Stirling's approximation

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In mathematics, Stirling's approximation (or Stirling's formula) is an approximation for large factorials. It is named in honour of James Stirling. Formally, it states:

<math>\lim_{n \rightarrow \infty} {n!\over \sqrt{2 \pi n} \; \left(\frac{n}{e}\right)^{n} } = 1<math>

which is often written as

<math>n! \sim \sqrt{2 \pi n} \; \left(\frac{n}{e}\right)^{n}<math>

(See limit, square root, π, e.) For large n, the right hand side is a good approximation for n!, and much faster and easier to calculate. For example, the formula gives for 30! the approximation 2.6452 × 1032 while the correct value is about 2.6525 × 1032. The error is less than 0.3% in this case.

Contents

Derivation

The formula, together with precise estimates of its error, can be derived as follows. Instead of approximating n!, one considers the natural logarithm

<math>\ln n! = \ln 1 + \ln 2 + \ldots + \ln n <math>

Then, we can apply Euler-Maclaurin formula by putting f(x) = ln(x) to find an approximation of the value of ln(n!).

<math>\ln (n-1)! = n \ln n - n + 1 - \frac{\ln n}{2} + \sum_{k=2}^{m} \frac{B_k {(-1)}^k}{k(k-1)} ( \frac{1}{n^{k-1}} - 1 ) + R <math>

where Bk is Bernoulli number and R is the remainder of Euler-Maclaurin formula.

Then, we can then take limit on both sides,

<math>\lim_{n \to \infty} ( \ln n! - n \ln n + n - \frac{\ln n}{2} ) = 1 + \sum_{k=2}^{m} \frac{B_k {(-1)}^k}{k(k-1)} + \lim_{n \to \infty} R<math>

Let the above limit be y and compound the above two formula, we get the approximation formula in its logarithmic form:

<math>\ln n! = (n+\frac{1}{2}) \ln n - n + y + \sum_{k=2}^{m} \frac{B_k {(-1)}^k}{k(k-1)n^{k-1}} + O(\frac{1}{n^m})<math>

where O(f(n)) is Big-O notation.

Just take the exponential on both sides, and choose any positive integer m, say 1. We get the formula with an unknown term ey.

<math>n! = e^y \sqrt{n}~{( \frac{n}{e} )}^n ( 1 + O(\frac{1}{n}) )<math>

The unknown term ey can be found by taking the limit on both sides as n tends to infinity and using Wallis' product. One can estimate the value of ey is <math>\sqrt{2 \pi}<math>. Therefore, we get Stirling's formula:

<math>n! = \sqrt{2 \pi n}~{( \frac{n}{e} )}^n ( 1 + O(\frac{1}{n}) )<math>

The formula may also be obtained by repeated integration by parts. The leading term can be found through the method of steepest descent.

Speed of convergence and error estimates

More precisely,

<math>n! = \sqrt{2 \pi n} \; \left(\frac{n}{e}\right)^{n}e^{\lambda_n}<math>

with

<math>\frac{1}{12n+1} < \lambda_n < \frac{1}{12n}.<math>

Stirling's formula is in fact the first approximation to the following series (now called the Stirling series):

<math>
 n!=\sqrt{2\pi n}\left({n\over e}\right)^n
 \left(
  1
  +{1\over12n}
  +{1\over288n^2}
  -{139\over51840n^3}
  -{571\over2488320n^4}
  + \cdots
 \right)
<math>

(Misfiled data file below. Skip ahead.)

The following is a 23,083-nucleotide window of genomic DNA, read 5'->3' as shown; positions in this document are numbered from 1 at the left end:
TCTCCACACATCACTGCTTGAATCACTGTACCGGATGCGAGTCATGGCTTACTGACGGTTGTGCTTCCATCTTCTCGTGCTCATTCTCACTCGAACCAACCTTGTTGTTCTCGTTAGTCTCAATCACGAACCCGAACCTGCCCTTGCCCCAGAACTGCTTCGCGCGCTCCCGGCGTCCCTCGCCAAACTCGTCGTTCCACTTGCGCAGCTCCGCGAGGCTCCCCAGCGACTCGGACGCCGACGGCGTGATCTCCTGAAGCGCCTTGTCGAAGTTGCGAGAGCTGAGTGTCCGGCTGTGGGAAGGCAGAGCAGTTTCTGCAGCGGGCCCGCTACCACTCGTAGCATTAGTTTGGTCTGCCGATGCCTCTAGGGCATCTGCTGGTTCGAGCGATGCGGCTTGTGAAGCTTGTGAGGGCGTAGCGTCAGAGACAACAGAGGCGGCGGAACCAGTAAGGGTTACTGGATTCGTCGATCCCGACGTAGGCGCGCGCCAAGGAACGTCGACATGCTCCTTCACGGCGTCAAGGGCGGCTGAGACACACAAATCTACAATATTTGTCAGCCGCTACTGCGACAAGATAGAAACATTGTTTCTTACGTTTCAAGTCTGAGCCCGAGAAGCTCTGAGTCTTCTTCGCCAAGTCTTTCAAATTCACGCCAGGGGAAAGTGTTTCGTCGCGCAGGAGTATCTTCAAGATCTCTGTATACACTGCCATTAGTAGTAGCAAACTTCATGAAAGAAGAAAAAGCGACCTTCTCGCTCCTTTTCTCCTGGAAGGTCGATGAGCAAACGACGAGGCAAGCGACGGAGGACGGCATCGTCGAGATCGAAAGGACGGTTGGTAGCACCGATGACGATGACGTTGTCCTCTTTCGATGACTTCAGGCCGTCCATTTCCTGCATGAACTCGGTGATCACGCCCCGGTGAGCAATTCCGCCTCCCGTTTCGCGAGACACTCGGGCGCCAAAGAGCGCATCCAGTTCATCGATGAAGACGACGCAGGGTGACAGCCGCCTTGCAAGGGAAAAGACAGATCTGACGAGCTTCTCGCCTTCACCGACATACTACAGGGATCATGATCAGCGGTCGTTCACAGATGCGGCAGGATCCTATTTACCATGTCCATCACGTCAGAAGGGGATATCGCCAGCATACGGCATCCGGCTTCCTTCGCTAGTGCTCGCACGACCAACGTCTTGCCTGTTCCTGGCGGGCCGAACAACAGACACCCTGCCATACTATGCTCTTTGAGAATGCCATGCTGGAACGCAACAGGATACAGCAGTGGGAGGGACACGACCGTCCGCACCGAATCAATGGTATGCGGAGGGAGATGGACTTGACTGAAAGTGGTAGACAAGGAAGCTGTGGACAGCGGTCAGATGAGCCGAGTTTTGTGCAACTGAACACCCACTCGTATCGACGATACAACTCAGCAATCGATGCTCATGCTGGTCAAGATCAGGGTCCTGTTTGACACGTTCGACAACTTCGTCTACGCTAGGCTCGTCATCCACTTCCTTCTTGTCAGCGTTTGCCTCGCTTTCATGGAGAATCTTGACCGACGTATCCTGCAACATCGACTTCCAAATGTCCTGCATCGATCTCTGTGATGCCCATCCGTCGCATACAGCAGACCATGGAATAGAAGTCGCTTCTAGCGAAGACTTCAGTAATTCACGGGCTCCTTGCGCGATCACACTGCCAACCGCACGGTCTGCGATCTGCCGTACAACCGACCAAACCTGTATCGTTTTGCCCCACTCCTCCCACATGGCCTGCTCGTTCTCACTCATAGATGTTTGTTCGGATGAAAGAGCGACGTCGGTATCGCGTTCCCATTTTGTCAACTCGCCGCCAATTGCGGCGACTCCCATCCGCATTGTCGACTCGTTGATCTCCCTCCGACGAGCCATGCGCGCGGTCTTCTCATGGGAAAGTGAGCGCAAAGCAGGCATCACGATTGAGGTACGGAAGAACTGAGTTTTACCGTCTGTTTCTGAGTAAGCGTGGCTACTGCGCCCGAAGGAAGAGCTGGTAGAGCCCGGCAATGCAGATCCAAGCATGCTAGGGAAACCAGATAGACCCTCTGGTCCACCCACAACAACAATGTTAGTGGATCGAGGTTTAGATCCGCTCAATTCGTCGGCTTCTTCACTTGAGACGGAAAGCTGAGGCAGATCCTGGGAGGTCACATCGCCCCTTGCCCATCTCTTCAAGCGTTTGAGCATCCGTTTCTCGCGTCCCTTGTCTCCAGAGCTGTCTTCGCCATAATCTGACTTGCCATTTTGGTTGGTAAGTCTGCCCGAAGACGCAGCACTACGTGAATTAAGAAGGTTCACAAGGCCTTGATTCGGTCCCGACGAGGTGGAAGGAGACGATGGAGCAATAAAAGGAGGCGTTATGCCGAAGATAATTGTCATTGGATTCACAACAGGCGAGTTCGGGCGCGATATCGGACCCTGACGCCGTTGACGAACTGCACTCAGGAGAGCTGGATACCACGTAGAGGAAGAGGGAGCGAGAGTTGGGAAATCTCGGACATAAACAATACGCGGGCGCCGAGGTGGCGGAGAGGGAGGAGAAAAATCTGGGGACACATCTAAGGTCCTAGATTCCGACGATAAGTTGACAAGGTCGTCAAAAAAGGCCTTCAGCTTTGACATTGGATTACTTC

As <math>n \to \infty<math>, the error in the truncated series is asymptotically equal to the first omitted term. This is an example of an asymptotic expansion.

The asymptotic expansion of the logarithm is also called Stirling's series:

<math>
 \ln n!=n\ln n - n + {1\over 2}\ln(2\pi n)
  +{1\over12n}
  -{1\over360n^3}
  +{1\over1260n^5}
  -{1\over 1680n^7}
  +\cdots
<math>

In this case, it is known that the error in truncating the series is always of the same sign and at most the same magnitude as the first omitted term.

Stirling's formula for the Gamma function

Stirling's formula may also be applied to the Gamma function

<math>\Gamma(z+1) = \Pi(z) = z!<math>

defined for all complex numbers other than non-positive integers. If <math>\Re(z) > 0<math> then

<math>\ln \Gamma (z) = (z-\frac12)\ln z -z + \frac{\ln {2 \pi}}{2} + 2 \int_0^\infty \frac{\arctan \frac{t}{z}}{\exp(2 \pi t)-1} dt<math>

Repeated integration by parts gives the asymptotic expansion

<math>\ln \Gamma (z) = (z-\frac12)\ln z -z + \frac{\ln {2 \pi}}{2} + \sum_{n=1}^\infty \frac{B_{2n}}{2n(2n-1)z^{2n-1}}<math>

where Bn is the nth Bernoulli number. The formula is valid for z large enough in absolute value when <math>|\arg z| < \pi - \epsilon<math>, where ε is positive, with an error term of <math>O(z^{-m - 1/2})<math> when the first m terms are used.

A convergent version of Stirling's formula

Obtaining a convergent version of Stirling's formula entails evaluating

<math>\int_0^\infty \frac{2\arctan \frac{t}{z}}{\exp(2 \pi t)-1}\, dt

= \ln\Gamma (z) - (z-\frac12)\ln z +z - \frac12\ln(2\pi). <math> One way to do this is by means of a convergent series of inverted rising exponentials. If <math>z^{\overline n} = z(z+1) \cdots (z+n-1)<math>, then

<math>\int_0^\infty \frac{2\arctan \frac{t}{z}}{\exp(2 \pi t)-1} \, dt

= \sum_{n=1}^\infty \frac{c_n}{(z+1)^{\overline n}}<math> where

<math>n c_n = \int_0^1 x^{\overline n}(x-\frac12)\, dx.<math>

From this we obtain a version of Stirling's series

<math>\ln \Gamma (z) = (z-\frac12)\ln z -z + \frac{\ln {2 \pi}}{2} + <math>
<math>\frac{1}{12(z+1)} + \frac{1}{12(z+1)(z+2)} + \frac{29}{60(z+1)(z+2)(z+3)} + \cdots<math>

which converges when <math>\Re(z)>0<math>.

History

The formula was first discovered by Abraham de Moivre in the form

<math>n!\sim [{\rm constant}]\cdot n^{n+1/2} e^{-n}<math>

Stirling's contribution consisted of showing that the "constant" is <math>\sqrt{2\pi}<math>. The more precise versions are due to Jacques Binet.

References

fr:Formule de Stirling it:Approssimazione di Stirling lt:Stirlingo formulė pl:Wzr Stirlinga scn:Formula di Stirling sv:Stirlings formel uk:Формула Стірлінґа

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